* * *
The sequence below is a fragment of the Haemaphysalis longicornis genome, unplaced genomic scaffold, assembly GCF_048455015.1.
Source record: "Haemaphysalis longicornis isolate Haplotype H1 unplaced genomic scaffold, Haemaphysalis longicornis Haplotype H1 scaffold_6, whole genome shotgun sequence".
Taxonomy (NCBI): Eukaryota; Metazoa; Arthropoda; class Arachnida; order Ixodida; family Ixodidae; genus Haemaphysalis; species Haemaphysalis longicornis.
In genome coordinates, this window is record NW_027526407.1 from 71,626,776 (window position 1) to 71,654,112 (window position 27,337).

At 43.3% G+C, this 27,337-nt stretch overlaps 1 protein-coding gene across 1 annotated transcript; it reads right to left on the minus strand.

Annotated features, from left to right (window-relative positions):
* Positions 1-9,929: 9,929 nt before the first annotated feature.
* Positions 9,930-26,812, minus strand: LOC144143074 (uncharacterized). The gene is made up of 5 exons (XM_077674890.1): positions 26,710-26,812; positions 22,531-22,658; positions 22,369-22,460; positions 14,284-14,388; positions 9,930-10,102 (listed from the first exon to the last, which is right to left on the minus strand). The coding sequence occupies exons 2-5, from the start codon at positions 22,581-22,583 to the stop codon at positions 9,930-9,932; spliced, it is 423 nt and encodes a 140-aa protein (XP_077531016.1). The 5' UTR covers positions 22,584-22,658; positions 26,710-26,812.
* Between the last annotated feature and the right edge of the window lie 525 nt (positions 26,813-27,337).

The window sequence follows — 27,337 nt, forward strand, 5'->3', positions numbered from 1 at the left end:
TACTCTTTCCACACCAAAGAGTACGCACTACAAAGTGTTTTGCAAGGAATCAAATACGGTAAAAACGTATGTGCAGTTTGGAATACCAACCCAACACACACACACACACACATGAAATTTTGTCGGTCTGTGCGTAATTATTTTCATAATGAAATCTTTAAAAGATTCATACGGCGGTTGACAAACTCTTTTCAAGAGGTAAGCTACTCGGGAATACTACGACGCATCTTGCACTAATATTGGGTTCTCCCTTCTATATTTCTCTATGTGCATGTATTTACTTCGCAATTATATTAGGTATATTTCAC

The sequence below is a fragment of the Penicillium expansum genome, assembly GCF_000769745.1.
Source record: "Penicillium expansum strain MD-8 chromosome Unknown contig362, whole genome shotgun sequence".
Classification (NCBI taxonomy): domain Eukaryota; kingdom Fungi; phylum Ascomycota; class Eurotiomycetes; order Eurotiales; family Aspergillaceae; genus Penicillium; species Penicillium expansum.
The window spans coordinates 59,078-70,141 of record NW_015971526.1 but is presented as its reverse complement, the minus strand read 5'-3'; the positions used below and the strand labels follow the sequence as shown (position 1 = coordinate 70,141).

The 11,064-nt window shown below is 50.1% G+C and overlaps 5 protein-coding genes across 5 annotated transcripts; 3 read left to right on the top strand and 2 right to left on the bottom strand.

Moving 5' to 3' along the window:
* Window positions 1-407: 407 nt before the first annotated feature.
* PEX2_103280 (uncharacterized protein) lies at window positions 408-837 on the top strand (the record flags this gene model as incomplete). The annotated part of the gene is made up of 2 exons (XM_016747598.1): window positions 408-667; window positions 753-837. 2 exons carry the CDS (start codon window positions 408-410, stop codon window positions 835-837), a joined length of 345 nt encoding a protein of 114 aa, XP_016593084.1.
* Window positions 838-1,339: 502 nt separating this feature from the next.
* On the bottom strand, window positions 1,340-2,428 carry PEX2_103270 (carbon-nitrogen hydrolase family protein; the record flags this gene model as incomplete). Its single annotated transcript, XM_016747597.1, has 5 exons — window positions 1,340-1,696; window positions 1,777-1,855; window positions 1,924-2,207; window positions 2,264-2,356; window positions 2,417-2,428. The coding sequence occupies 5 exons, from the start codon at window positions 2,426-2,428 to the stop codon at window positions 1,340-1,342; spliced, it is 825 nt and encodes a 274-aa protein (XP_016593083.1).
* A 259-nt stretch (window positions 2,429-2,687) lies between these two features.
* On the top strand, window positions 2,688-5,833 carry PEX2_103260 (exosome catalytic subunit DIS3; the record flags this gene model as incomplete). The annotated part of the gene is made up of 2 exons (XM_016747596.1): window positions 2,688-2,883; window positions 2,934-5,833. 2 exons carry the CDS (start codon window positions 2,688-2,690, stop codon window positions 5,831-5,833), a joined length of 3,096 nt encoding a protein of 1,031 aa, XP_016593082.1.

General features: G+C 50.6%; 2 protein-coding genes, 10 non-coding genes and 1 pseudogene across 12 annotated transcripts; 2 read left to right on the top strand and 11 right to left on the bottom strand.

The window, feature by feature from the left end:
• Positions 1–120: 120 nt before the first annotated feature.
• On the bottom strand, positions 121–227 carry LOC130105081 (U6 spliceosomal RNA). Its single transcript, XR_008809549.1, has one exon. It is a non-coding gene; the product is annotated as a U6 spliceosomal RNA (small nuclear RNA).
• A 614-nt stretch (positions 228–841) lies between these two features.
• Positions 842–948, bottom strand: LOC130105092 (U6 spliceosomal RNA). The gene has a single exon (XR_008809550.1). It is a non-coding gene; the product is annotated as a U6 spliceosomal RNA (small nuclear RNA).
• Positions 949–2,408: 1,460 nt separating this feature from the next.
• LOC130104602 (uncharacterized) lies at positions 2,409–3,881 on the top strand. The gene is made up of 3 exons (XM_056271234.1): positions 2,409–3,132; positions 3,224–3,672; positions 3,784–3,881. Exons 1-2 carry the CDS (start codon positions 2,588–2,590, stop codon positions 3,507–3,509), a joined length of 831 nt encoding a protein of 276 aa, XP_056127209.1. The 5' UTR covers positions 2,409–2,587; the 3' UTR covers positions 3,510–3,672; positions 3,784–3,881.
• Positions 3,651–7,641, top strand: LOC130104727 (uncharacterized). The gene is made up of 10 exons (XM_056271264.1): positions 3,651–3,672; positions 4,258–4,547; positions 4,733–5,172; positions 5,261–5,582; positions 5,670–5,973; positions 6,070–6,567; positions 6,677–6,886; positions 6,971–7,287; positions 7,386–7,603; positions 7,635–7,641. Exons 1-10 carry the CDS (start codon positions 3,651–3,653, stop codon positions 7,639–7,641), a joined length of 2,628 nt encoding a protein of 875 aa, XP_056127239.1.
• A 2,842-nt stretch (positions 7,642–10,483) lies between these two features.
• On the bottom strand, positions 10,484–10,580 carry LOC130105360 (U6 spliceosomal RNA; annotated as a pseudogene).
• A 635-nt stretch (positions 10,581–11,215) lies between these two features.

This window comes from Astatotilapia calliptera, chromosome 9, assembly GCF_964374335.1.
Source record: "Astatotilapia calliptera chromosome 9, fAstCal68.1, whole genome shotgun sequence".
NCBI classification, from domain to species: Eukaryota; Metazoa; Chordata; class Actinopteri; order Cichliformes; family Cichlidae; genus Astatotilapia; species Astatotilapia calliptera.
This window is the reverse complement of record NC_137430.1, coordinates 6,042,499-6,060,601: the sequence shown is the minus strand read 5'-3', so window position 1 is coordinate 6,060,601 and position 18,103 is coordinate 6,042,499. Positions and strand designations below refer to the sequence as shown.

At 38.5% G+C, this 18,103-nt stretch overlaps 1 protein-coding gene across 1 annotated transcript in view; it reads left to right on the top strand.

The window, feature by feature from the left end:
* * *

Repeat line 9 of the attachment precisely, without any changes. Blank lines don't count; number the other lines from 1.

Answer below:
* Between the last annotated feature and the right edge of the window lie 525 nt (positions 26,813-27,337).